NASA administrator Jim Bridenstine on Tuesday called India's destruction of one of its satellites a "terrible thing".
NASA administrator Jim Bridenstine on Tuesday called India's destruction of one of its satellites a "terrible thing" that had created 400 pieces of orbital debris and led to new dangers for astronauts aboard the International Space Station. He said this while addressing employees of the National Aeronautics and Space Administration. This came after Prime Minister Narendra Modi last week announced that India successfully test-fired an anti-satellite missile by shooting down a live satellite, describing it as a rare achievement that puts the country in an exclusive club of space super powers. The test made India the fourth country in the world after the US, Russia and China to acquire the strategic capability to shoot down enemy satellites.
Not all of the pieces were big enough to track, Bridenstine explained. "What we are tracking right now, objects big enough to track -- we're talking about 10 centimeters (six inches) or bigger -- about 60 pieces have been tracked."
The Indian satellite was destroyed at a relatively low altitude of 180 miles (300 kilometers), well below the ISS and most satellites in orbit.
But 24 of the pieces "are going above the apogee of the International Space Station," said Bridenstine.
"That is a terrible, terrible thing to create an event that sends debris at an apogee that goes above the International Space Station," he continued, adding: "That kind of activity is not compatible with the future of human spaceflight."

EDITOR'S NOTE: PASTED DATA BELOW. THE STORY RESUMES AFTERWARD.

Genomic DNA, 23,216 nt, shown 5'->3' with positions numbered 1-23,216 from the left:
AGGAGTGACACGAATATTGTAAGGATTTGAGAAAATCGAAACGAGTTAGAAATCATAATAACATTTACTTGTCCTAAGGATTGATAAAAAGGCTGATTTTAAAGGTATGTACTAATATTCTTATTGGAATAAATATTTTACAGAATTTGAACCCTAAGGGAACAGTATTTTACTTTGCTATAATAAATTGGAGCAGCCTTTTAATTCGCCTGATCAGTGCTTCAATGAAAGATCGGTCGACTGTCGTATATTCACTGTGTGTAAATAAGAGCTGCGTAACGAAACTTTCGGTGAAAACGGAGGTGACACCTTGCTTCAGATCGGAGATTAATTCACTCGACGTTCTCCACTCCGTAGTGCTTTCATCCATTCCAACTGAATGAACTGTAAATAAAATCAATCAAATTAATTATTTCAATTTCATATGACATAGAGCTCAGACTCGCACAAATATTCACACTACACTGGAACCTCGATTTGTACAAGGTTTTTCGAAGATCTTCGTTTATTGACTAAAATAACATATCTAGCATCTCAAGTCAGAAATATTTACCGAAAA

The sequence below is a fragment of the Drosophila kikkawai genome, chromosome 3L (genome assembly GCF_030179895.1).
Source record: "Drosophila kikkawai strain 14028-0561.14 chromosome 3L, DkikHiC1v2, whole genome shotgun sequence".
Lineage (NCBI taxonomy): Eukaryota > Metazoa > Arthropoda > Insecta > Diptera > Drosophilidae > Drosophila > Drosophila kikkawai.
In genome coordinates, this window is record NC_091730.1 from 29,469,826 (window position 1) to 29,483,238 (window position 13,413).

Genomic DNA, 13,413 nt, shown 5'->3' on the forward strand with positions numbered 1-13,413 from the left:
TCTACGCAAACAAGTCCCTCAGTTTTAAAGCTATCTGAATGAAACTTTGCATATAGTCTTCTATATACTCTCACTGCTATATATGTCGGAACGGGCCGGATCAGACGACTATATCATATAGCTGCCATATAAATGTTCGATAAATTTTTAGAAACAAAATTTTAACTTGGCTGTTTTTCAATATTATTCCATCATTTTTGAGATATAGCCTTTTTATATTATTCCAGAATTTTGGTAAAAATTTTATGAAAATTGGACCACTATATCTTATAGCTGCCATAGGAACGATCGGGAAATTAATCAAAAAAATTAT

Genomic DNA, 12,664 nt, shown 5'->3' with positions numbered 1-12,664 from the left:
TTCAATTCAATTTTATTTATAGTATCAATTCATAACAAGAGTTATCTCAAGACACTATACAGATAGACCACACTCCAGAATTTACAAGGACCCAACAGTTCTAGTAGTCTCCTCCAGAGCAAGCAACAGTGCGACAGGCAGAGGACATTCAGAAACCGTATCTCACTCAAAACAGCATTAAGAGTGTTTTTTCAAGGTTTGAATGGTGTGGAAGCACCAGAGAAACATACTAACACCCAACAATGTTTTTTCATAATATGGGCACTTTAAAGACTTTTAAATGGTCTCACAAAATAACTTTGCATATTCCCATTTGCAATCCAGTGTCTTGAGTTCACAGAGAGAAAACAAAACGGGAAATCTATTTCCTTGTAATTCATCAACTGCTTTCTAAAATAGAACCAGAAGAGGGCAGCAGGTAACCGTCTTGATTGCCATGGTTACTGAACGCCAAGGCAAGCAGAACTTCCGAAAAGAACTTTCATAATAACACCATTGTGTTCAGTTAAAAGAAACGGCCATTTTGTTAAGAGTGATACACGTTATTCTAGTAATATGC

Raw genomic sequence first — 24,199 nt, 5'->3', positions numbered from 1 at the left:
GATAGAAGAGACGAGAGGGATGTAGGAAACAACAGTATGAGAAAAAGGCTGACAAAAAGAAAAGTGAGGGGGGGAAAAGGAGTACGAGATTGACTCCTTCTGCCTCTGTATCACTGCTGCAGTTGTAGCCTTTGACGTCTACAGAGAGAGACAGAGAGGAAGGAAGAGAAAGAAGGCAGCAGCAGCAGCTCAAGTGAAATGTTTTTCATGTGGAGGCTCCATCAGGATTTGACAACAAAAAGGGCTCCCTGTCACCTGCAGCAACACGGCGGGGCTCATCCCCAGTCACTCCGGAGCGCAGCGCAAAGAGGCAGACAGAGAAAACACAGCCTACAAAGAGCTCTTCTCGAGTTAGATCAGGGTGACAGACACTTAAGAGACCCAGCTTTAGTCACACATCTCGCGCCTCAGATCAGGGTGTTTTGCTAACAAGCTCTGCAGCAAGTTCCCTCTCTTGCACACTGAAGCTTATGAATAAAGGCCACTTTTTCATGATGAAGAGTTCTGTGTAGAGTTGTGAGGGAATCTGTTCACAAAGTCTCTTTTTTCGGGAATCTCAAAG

"It's unacceptable and NASA needs to be very clear about what its impact to us is."
The US military tracks objects in space to predict the collision risk for the ISS and for satellites.
They are currently tracking 23,000 objects larger than 10 centimetres. That includes about 10,000 pieces of space debris, of which nearly 3,000 were created by a single event: a Chinese anti-satellite test in 2007 at 530 miles from the surface.
As a result of the Indian test, the risk of collision with the ISS has increased by 44 percent over 10 days, Bridenstine said.
But the risk will dissipate over time as much of the debris will burn up as it enters the atmosphere.
The mission, led by the Defence Reseach and Development Organisation, was code-named "Mission Shakti" in which an anti-satellite weapon ASAT successfully targeted a live satellite on a low earth orbit (LEO).